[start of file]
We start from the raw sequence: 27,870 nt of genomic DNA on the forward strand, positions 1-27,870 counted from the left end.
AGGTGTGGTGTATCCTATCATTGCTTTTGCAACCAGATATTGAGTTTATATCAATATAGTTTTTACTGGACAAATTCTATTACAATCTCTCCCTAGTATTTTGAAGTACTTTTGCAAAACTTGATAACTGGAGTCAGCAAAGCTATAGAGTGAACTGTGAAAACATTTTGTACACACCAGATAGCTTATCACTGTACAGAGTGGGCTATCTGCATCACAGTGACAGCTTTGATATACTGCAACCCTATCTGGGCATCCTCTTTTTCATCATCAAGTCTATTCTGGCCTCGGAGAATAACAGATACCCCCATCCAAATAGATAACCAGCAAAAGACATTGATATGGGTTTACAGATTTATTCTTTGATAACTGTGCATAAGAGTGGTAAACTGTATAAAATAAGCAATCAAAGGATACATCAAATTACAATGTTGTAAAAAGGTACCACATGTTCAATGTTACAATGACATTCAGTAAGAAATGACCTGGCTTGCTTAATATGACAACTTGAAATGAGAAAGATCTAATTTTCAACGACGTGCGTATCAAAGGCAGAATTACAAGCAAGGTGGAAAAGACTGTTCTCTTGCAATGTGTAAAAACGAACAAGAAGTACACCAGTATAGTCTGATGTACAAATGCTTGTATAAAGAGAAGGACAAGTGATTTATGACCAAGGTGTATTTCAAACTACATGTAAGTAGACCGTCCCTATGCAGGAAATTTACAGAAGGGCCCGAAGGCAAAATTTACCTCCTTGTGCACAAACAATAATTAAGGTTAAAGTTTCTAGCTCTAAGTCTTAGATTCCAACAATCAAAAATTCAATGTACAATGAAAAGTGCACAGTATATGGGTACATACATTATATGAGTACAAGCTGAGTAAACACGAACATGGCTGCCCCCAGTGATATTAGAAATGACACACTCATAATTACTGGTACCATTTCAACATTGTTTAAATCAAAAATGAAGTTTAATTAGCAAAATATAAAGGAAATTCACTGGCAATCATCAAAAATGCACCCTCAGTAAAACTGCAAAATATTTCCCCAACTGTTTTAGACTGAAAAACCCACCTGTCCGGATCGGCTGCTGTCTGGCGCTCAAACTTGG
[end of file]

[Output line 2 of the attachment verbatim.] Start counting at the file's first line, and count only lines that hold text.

AGGTGTGGTGTATCCTATCATTGCTTTTGCAACCAGATATTGAGTTTATATCAATATAGTTTTTACTGGACAAATTCTATTACAATCTCTCCCTAGTATTTTGAAGTACTTTTGCAAAACTTGATAACTGGAGTCAGCAAAGCTATAGAGTGAACTGTGAAAACATTTTGTACACACCAGATAGCTTATCACTGTACAGAGTGGGCTATCTGCATCACAGTGACAGCTTTGATATACTGCAACCCTATCTGGGCATCCTCTTTTTCATCATCAAGTCTATTCTGGCCTCGGAGAATAACAGATACCCCCATCCAAATAGATAACCAGCAAAAGACATTGATATGGGTTTACAGATTTATTCTTTGATAACTGTGCATAAGAGTGGTAAACTGTATAAAATAAGCAATCAAAGGATACATCAAATTACAATGTTGTAAAAAGGTACCACATGTTCAATGTTACAATGACATTCAGTAAGAAATGACCTGGCTTGCTTAATATGACAACTTGAAATGAGAAAGATCTAATTTTCAACGACGTGCGTATCAAAGGCAGAATTACAAGCAAGGTGGAAAAGACTGTTCTCTTGCAATGTGTAAAAACGAACAAGAAGTACACCAGTATAGTCTGATGTACAAATGCTTGTATAAAGAGAAGGACAAGTGATTTATGACCAAGGTGTATTTCAAACTACATGTAAGTAGACCGTCCCTATGCAGGAAATTTACAGAAGGGCCCGAAGGCAAAATTTACCTCCTTGTGCACAAACAATAATTAAGGTTAAAGTTTCTAGCTCTAAGTCTTAGATTCCAACAATCAAAAATTCAATGTACAATGAAAAGTGCACAGTATATGGGTACATACATTATATGAGTACAAGCTGAGTAAACACGAACATGGCTGCCCCCAGTGATATTAGAAATGACACACTCATAATTACTGGTACCATTTCAACATTGTTTAAATCAAAAATGAAGTTTAATTAGCAAAATATAAAGGAAATTCACTGGCAATCATCAAAAATGCACCCTCAGTAAAACTGCAAAATATTTCCCCAACTGTTTTAGACTGAAAAACCCACCTGTCCGGATCGGCTGCTGTCTGGCGCTCAAACTTGG